Date of Award

Spring 2023

Document Type

Open Access Thesis


Criminology and Criminal Justice

First Advisor

Ashley Mancik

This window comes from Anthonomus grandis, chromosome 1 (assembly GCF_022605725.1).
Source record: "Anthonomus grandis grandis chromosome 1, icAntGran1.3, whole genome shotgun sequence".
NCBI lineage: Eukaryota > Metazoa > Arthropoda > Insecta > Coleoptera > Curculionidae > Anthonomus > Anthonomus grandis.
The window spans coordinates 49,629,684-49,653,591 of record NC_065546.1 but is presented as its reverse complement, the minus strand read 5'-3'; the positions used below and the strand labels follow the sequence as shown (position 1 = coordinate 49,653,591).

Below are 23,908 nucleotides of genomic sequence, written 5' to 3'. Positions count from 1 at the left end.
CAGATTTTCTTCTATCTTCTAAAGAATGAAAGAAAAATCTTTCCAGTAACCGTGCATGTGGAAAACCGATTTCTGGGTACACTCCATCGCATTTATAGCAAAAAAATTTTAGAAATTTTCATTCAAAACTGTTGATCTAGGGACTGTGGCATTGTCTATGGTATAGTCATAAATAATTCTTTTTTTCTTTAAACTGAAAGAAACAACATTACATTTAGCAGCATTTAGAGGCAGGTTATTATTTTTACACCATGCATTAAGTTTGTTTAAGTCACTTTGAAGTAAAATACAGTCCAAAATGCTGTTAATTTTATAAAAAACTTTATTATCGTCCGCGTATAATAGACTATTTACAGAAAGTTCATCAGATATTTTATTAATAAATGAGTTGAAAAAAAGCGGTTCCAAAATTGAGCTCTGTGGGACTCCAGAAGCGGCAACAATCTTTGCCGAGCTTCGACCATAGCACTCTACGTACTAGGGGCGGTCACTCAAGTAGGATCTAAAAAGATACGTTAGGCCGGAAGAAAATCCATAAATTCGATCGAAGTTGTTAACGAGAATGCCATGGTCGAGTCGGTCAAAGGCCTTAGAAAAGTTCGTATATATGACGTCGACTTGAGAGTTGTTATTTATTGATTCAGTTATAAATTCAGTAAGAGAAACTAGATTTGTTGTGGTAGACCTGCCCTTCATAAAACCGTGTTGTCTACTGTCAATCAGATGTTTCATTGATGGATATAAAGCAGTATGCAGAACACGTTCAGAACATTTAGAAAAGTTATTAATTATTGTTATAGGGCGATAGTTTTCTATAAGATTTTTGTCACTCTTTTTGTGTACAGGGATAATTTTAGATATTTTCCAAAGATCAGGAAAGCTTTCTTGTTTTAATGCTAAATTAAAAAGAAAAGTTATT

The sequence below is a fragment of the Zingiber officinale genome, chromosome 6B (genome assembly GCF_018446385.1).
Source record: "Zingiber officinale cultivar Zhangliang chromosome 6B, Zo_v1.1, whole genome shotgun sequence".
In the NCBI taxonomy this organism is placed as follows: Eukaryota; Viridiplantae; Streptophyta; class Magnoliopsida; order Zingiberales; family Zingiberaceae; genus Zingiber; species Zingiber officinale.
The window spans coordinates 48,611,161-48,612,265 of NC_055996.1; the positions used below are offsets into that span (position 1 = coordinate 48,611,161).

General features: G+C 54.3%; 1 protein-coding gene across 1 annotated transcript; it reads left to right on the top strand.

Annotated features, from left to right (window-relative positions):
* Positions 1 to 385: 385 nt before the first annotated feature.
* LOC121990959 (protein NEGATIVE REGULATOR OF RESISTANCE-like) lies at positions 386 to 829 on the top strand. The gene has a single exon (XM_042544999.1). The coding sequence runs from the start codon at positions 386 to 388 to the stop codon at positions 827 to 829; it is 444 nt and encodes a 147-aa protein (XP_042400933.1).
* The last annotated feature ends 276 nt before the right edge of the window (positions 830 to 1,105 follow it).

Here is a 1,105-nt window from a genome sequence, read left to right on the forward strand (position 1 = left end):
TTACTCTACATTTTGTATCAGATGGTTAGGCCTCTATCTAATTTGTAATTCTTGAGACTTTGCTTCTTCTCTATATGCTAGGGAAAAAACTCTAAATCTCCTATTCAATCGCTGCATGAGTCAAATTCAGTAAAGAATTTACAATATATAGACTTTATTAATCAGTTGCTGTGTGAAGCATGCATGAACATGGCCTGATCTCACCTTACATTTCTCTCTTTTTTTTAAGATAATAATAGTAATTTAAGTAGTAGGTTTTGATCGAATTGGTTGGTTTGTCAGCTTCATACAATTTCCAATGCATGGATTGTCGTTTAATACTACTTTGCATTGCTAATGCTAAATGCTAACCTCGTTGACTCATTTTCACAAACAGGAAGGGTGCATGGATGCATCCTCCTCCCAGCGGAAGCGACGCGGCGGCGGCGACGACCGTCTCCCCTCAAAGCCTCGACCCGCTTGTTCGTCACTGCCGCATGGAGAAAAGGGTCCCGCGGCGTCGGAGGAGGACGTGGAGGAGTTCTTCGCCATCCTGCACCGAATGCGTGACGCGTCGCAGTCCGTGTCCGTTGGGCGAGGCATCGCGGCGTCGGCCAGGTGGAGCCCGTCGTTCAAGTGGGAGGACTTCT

Much research has been done in the field of child homicide. While child homicide is a statistically rare event, it is especially pervasive in the United States. A subsection of research in the child homicide literature is the topic of child maltreatment fatalities, defined as when a child is killed through the means of maltreatment, such as physical abuse or neglect. What has been less so researched, however, is the combination of factors that can affect a child’s fatality risk. The current study seeks to expand on the previous research using the 2019 Child File of the National Child Abuse and Neglect Data Set (NCANDS) and Conjunctive Analysis of Case Configurations (CACC), an analytic strategy that can assess contextual variability. The results of this research support the finding in the literature that young children are at significant risk for a child maltreatment fatality, and the most lethal combination of factors is a young white male child in a household without unrelated adults or reports of domestic violence but where there is a history of prior contact with CPS and parental substance abuse. Informing child protective service workers and other stakeholders of the elevated risk produced by this grouping of factors could decrease the amount of child maltreatment fatalities.